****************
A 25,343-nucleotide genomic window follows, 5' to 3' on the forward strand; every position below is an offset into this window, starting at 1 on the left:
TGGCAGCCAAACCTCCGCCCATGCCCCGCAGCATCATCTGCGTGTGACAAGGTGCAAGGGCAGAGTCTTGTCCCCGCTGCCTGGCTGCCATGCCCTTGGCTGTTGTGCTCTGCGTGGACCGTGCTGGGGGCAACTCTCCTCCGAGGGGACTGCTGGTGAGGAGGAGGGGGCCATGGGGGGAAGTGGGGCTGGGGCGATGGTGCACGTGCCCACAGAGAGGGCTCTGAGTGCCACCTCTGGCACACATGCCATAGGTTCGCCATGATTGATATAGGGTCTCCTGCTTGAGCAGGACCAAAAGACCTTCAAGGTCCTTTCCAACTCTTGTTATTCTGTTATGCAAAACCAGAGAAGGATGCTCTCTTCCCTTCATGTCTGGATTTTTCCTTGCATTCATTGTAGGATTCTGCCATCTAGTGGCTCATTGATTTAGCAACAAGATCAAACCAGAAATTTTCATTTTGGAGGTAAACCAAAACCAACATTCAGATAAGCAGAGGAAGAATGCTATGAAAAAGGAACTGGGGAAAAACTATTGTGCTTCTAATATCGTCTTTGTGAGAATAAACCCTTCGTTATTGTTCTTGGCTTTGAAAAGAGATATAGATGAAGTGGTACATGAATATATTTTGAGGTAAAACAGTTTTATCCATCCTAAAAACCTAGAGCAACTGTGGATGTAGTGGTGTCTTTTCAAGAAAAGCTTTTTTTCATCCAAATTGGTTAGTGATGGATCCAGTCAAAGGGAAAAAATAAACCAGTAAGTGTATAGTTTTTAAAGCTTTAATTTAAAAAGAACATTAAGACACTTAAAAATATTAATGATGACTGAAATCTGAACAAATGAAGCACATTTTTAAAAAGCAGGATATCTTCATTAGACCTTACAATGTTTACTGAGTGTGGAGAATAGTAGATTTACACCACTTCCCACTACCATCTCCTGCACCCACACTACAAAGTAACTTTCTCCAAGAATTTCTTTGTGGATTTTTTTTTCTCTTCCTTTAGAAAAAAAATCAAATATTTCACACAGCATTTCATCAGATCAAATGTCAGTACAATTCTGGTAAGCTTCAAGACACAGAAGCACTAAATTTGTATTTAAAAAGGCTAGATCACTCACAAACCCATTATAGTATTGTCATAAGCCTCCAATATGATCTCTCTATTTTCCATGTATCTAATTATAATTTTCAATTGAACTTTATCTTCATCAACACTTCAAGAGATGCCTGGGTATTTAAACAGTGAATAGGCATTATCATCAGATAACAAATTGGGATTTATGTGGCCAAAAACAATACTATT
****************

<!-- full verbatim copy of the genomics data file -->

A 25,343-nucleotide genomic window follows, 5' to 3' on the forward strand; every position below is an offset into this window, starting at 1 on the left:
TGGCAGCCAAACCTCCGCCCATGCCCCGCAGCATCATCTGCGTGTGACAAGGTGCAAGGGCAGAGTCTTGTCCCCGCTGCCTGGCTGCCATGCCCTTGGCTGTTGTGCTCTGCGTGGACCGTGCTGGGGGCAACTCTCCTCCGAGGGGACTGCTGGTGAGGAGGAGGGGGCCATGGGGGGAAGTGGGGCTGGGGCGATGGTGCACGTGCCCACAGAGAGGGCTCTGAGTGCCACCTCTGGCACACATGCCATAGGTTCGCCATGATTGATATAGGGTCTCCTGCTTGAGCAGGACCAAAAGACCTTCAAGGTCCTTTCCAACTCTTGTTATTCTGTTATGCAAAACCAGAGAAGGATGCTCTCTTCCCTTCATGTCTGGATTTTTCCTTGCATTCATTGTAGGATTCTGCCATCTAGTGGCTCATTGATTTAGCAACAAGATCAAACCAGAAATTTTCATTTTGGAGGTAAACCAAAACCAACATTCAGATAAGCAGAGGAAGAATGCTATGAAAAAGGAACTGGGGAAAAACTATTGTGCTTCTAATATCGTCTTTGTGAGAATAAACCCTTCGTTATTGTTCTTGGCTTTGAAAAGAGATATAGATGAAGTGGTACATGAATATATTTTGAGGTAAAACAGTTTTATCCATCCTAAAAACCTAGAGCAACTGTGGATGTAGTGGTGTCTTTTCAAGAAAAGCTTTTTTTCATCCAAATTGGTTAGTGATGGATCCAGTCAAAGGGAAAAAATAAACCAGTAAGTGTATAGTTTTTAAAGCTTTAATTTAAAAAGAACATTAAGACACTTAAAAATATTAATGATGACTGAAATCTGAACAAATGAAGCACATTTTTAAAAAGCAGGATATCTTCATTAGACCTTACAATGTTTACTGAGTGTGGAGAATAGTAGATTTACACCACTTCCCACTACCATCTCCTGCACCCACACTACAAAGTAACTTTCTCCAAGAATTTCTTTGTGGATTTTTTTTTCTCTTCCTTTAGAAAAAAAATCAAATATTTCACACAGCATTTCATCAGATCAAATGTCAGTACAATTCTGGTAAGCTTCAAGACACAGAAGCACTAAATTTGTATTTAAAAAGGCTAGATCACTCACAAACCCATTATAGTATTGTCATAAGCCTCCAATATGATCTCTCTATTTTCCATGTATCTAATTATAATTTTCAATTGAACTTTATCTTCATCAACACTTCAAGAGATGCCTGGGTATTTAAACAGTGAATAGGCATTATCATCAGATAACAAATTGGGATTTATGTGGCCAAAAACAATACTATT